In 1970, a new development began to fuel better care worldwide for persons who suffer from neuromuscular and skeletal impairments. A group of farsighted rehabilitation professionals, including surgeons, prosthetists/orthotists, physical and occupational therapists, and engineers, founded the International Society for Prosthetics and Orthotics (ISPO) in Copenhagen, Denmark.
The multidisciplinary organization comprises men and women who have a professional interest in the clinical, educational, and research aspects of prosthetics, orthotics, rehabilitation engineering, and related areas. ISPO is a nongovernmental organization (NGO) in special consultative status with the Economic and Social Council of the United Nations (UN) and is in official relations with the World Health Organization (WHO), which means that ISPO is recognized as an important voice on matters related to orthotics and prosthetics in general with a focus on educational and practice standards worldwide.
One of ISPO’s most important contributions to international rehabilitation care has been assisting in standardizing and upgrading the education and skills of P&O professionals and technicians worldwide. ISPO/WHO categories and the knowledge and skills sets for each level grew from a 1990 “summit conference” held in Alexandria, Egypt. The meeting brought together personnel from WHO, ISPO, seven P&O schools in developing countries, and organizations involved in the development and support of P&O training programs in developing countries.
|From left: Albina Shankar, director of Mobility India; Dr Sarwar, Pakistan Institute of Prosthetics and Orthotic Science; Dan Blocka, ISPO education chair; and Ritu Ghosh, deputy director of Mobility India, look over the curriculum of the Category II single-discipline course at the recent inspection carried out by ISPO. Photo by Carson Harte.|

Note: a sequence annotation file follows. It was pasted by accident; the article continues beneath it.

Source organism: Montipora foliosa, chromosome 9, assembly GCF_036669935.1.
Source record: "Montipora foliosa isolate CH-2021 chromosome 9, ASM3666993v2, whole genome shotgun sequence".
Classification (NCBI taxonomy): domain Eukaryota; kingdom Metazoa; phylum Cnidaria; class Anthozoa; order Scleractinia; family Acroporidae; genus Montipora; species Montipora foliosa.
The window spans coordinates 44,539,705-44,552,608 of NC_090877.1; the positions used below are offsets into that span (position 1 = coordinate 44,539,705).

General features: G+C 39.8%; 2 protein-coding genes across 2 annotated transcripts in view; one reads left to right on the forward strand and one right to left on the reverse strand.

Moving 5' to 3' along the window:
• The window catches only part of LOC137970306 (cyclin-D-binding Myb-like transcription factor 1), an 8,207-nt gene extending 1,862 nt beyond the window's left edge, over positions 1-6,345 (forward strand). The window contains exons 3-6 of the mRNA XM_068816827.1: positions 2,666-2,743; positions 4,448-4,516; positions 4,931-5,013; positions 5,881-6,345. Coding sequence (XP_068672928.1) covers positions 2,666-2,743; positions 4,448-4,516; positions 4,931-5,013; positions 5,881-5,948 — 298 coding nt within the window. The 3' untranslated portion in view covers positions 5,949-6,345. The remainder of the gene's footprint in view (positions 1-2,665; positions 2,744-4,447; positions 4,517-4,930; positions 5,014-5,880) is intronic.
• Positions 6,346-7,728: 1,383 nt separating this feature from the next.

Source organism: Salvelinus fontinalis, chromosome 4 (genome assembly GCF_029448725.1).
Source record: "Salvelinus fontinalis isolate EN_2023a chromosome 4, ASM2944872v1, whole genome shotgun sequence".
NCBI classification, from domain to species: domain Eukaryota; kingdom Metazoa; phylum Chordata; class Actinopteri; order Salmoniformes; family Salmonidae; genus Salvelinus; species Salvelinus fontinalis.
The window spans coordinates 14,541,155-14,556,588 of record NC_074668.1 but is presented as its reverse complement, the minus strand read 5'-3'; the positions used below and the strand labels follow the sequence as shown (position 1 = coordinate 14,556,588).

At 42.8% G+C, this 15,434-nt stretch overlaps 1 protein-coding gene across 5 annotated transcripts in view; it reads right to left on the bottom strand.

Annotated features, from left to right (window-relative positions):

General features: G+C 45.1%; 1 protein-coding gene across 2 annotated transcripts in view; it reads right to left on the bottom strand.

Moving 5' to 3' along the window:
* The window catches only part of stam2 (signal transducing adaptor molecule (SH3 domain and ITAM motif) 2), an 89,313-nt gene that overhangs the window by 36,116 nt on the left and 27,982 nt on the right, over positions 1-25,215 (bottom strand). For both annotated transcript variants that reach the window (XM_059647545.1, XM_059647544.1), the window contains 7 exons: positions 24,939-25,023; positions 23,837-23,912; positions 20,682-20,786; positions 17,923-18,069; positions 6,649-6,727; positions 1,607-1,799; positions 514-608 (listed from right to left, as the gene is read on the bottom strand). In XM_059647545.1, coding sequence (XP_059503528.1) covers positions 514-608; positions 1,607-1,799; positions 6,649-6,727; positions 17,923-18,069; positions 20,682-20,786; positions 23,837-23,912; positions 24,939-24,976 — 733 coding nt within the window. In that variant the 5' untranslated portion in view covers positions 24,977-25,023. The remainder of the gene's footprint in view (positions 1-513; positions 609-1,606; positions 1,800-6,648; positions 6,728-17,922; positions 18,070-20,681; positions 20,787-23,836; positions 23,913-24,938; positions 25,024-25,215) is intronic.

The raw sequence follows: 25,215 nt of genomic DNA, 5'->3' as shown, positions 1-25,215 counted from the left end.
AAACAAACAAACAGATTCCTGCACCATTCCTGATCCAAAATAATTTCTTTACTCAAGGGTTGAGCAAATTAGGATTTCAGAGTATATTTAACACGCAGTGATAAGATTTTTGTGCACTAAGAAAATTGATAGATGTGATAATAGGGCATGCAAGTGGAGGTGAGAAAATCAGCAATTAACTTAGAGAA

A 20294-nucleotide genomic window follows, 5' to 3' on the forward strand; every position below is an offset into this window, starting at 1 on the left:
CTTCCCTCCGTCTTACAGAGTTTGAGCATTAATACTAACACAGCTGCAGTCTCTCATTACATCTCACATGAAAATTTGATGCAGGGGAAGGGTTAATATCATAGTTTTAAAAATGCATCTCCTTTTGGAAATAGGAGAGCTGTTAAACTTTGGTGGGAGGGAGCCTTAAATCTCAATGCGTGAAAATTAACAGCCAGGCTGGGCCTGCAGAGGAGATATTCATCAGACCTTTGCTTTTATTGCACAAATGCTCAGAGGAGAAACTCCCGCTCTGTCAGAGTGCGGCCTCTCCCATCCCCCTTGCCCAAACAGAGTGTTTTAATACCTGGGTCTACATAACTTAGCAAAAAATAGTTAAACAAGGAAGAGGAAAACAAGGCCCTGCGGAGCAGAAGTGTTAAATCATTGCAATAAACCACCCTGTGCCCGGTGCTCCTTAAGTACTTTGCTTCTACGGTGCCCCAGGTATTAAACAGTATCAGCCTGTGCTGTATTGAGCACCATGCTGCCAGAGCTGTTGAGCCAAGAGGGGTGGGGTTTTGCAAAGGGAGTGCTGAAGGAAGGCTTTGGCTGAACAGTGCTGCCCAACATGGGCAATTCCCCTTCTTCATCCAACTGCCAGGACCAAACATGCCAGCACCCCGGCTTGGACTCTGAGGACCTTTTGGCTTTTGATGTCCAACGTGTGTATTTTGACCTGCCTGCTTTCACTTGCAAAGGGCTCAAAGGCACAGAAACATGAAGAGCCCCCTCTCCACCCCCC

The society has detailed appropriate education and training programs for the credentialed, professional prosthetist/orthotist and for the orthopedic technologist trained at a slightly lower level. ISPO also provides examiners and advice for programs seeking an ISPO/WHO category status that attests to the quality and level of their training.
“The Society’s education philosophy encompasses these three categories and has been concentrated on Category I and II professionals who take part in patient care activities as opposed to Category III workers, whose focus is in the area of manufacturing and assembly,” according to ISPO.
“It must be emphasized that this is not an attempt to describe all of those who work in this field throughout the world. It is a description of the levels of education and training which the society believes [are desirable] for those involved in patient care [and the support of manufacturing and assembly] in the developed and the developing world respectively.”
(Editor’s note: Detailed information on the educational and other requirements needed to meet the ISPO standards for each category can be found on the ISPO website: www.ispoweb.org) Some graduates of Category II P&O schools in developing nations can upgrade to Category I under programs created in cooperation with Category I universities and schools.
International P&O: A Dynamic Picture
The international P&O scene is growing, dynamic, and steadily raising the bar for patient care-and ISPO is helping to make that happen.
In his Interim Report August 2006, ISPO President Harold G. Shangali noted a rise in the number of requests the ISPO Executive Board is receiving for “advice and/or evaluation of training and education programs at different levels in the industrial and developing countries&which have applied for ISPO/WHO Category-II or Category-I accreditation.” Countries represented include Argentina, Togo, Sri Lanka, Ghana, Tanzania, Pakistan, El Salvador, France, Cambodia, Germany, Ethiopia, Thailand, and India. “Many of these programs are either part way through the process or have been advised to review the structure of their respective curricula in order to meet the basic requirements,” the report says.
ISPO Accreditation Categories
Category I Prosthetist/Orthotist (or equivalent term).